Cph Dox – Bringing British Documentary Film to Denmark
Mads Mikkelsen is Head of the Selection Committee for Denmark’s most exciting documentary film festival, CPH Dox. Now in its 15th edition, the 10 day festival consistently offers a platform for British film-makers working today. He talks to British Council Denmark about the event and why films from the UK are so popular in his home country.
How did you get involved with Cph Dox in the first place?
This year marks 10 years since I started working for the festival as a programmer. It was my favourite festival before I started working there, so in a way, it was like joining my favourite band! Because I also knew some of the people who started the festival, it was also akin to joining a group of mates embark on a new enterprise. At the time, I was arranging different film clubs around the city, so I was already showing films several times a week for anyone who wanted to come.
Could you briefly summarise the festival?
The festival started in 2003. Now it is one of the largest of its kind in the world. But our modest ambition is not to be the biggest, but to be the best in, and for, the world. We also aim to be inclusive so that the festival is for everyone, whilst keeping a high level of integrity and quality in the programming.
What’s been a highlight so far since you started working for the festival?
Film festivals are about the meeting of films, filmmakers and audiences. I have had too many highlights to mention, so here's a different one from last year's festival: We try to keep the award ceremony not so "ceremonial", as it were, so we decided to do a karaoke session with everyone in the room. I got to pick one of my favourite songs, 'Lola', by the Kinks, and had 300 people get up and sing along. That was really great!
There is a large amount of British content. Why is that?
That’s right, but it’s especially large this year. The London group The xx has accepted our invitation to guest curate a programme which is awesome. The overall programme is also heavy with premieres of new films. One of the reasons is that we have very good relations with the film industry in the UK. I also believe that Cph Dox provides an attractive platform for British and English-language films, especially as the Danes have English as their second language. But what really matters to us is the artistic quality; British documentary film has that in spades.
So is the UK well known in Denmark for producing good documentaries?
Yes, very much so. And not only in the present century; but historically speaking too. Whether it is on TV or on the big screen, Britain is known for creating arresting cinema that Danish audiences consistently relate to.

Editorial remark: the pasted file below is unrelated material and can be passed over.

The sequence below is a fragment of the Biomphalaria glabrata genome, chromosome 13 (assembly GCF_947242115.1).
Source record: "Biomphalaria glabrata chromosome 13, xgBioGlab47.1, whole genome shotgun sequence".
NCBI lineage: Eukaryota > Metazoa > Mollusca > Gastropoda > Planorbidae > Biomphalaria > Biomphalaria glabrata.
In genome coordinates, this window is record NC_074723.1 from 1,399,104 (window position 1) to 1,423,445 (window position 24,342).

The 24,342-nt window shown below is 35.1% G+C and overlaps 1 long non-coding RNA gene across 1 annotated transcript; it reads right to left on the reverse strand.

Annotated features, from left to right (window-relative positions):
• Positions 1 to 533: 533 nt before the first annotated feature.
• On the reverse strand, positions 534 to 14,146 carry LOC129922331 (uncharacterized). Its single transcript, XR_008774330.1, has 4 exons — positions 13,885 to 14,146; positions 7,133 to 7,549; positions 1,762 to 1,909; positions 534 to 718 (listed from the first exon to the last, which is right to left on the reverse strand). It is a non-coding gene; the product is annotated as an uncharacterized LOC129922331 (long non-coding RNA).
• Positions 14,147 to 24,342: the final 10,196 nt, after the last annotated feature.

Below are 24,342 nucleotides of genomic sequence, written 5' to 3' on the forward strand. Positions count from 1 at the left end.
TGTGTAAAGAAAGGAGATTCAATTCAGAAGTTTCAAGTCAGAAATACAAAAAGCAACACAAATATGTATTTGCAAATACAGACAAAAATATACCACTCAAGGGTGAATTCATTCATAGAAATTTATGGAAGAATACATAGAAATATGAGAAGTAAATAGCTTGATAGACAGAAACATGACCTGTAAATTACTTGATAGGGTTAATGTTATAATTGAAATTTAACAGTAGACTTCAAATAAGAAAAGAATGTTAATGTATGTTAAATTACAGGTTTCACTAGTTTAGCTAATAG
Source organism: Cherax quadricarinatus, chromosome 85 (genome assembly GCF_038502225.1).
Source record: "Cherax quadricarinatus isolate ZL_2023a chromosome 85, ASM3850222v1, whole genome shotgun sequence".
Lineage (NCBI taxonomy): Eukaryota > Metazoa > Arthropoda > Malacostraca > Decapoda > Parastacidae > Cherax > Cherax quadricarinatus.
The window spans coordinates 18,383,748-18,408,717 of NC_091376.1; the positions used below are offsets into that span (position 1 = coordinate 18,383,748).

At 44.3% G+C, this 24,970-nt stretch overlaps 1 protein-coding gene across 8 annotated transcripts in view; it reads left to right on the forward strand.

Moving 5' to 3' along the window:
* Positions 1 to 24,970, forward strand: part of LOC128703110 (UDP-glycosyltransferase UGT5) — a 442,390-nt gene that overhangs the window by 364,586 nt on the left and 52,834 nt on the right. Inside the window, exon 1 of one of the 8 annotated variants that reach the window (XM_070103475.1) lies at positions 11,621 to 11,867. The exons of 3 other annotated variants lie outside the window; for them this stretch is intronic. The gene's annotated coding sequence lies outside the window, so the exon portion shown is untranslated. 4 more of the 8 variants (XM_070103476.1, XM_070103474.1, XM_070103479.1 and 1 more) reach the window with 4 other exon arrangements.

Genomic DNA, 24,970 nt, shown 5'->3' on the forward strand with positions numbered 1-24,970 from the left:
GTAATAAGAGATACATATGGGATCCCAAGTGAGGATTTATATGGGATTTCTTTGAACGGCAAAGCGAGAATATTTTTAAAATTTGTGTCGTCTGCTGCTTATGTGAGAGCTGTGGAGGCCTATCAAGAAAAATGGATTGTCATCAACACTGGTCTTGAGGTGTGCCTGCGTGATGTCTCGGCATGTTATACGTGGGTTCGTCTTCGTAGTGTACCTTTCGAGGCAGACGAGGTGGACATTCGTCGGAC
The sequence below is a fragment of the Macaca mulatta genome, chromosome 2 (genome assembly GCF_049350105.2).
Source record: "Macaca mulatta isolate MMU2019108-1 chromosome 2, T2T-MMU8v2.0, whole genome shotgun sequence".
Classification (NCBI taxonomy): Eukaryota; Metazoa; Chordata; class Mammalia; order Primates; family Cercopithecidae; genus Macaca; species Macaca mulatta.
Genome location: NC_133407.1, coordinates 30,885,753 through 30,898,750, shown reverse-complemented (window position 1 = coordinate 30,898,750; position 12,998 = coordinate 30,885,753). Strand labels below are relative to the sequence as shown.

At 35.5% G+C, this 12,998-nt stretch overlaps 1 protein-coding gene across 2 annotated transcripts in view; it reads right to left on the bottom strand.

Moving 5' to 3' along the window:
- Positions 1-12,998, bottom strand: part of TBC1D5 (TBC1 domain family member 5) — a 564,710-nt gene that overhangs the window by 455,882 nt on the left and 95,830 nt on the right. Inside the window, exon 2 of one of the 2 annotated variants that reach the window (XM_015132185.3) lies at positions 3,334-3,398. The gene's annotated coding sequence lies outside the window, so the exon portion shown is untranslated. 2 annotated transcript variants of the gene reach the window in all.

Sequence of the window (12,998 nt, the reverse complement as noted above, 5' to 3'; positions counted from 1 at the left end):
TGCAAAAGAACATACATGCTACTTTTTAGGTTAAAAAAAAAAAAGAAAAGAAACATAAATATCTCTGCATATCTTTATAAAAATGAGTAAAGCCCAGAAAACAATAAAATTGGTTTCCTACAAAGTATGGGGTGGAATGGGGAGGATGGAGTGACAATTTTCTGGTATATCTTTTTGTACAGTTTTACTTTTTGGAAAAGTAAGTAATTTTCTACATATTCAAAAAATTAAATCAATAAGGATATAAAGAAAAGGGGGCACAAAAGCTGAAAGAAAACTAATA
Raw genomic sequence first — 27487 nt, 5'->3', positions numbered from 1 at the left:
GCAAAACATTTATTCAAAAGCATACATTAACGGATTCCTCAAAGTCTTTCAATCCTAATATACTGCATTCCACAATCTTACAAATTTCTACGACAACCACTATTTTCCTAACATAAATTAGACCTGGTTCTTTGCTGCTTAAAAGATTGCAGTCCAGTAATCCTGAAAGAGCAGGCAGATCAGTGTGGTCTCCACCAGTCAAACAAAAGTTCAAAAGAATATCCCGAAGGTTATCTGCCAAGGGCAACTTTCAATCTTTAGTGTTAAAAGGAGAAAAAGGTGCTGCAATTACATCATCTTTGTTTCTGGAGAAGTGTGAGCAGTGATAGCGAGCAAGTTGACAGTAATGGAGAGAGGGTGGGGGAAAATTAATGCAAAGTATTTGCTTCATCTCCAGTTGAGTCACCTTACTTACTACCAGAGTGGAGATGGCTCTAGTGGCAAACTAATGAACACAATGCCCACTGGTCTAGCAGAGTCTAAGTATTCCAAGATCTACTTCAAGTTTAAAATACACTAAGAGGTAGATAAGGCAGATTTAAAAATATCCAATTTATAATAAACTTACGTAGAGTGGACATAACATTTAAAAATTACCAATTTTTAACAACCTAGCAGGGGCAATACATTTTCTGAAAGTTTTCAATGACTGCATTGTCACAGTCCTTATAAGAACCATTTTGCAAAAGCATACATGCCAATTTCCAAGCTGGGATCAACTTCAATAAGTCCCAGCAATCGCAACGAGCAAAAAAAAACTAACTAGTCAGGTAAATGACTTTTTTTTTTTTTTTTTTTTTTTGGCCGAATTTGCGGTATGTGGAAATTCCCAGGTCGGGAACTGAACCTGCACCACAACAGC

Have you got a favourite British documentary?
That's a tough question! Too many to mention, I suppose. But I am very fond of Kim Longinotto's groundbreaking work (which spans decades) and I am looking much forward to welcome her back this year with two films in The xx's programme.
What do you think Danish film-makers can learn from British film-makers?
There is often political and social commitment in British documentary and filmmaking that I think is admirable. Not that it is absent here, of course, but it is inspiring to me as a programmer. I hope Danish filmmakers will be inspired by that aspect, as well.
What about British film-makers learning from Danes?
Over the last 10-15 years, Danish documentary has become known for its strong artistic and cinematic qualities. This has a lot to do with the way in which films are funded and the way in which the artistic freedom and integrity of the filmmaker is a great priority. If anything, I hope that the British funding system will find inspiration to cultivate and support the kind of filmmaking that essentially sees documentary as an art-form.
Are there any Danish films that you would like to have seen win an Oscar this year?
I had my hopes up for the Danish film Last Men In Aleppo which won the main award at our festival last year. This was nominated for Best Documentary at the Oscars this year. The film is extraordinary. It is about the horrors of the war in Syria and was our opening film in 2017. For 2019, let's see!
What’s going to be the highlight of the 2018 festival? For a lot people, it will probably be something from the UK. I am not saying that because the question comes from you! The xx are an obvious highlight, and will hopefully turn new and young audiences on to documentary cinema as a means of expression and political commitment. But for me the highlights always turn out to be the ones least expected, so maybe you will have to ask me again in April.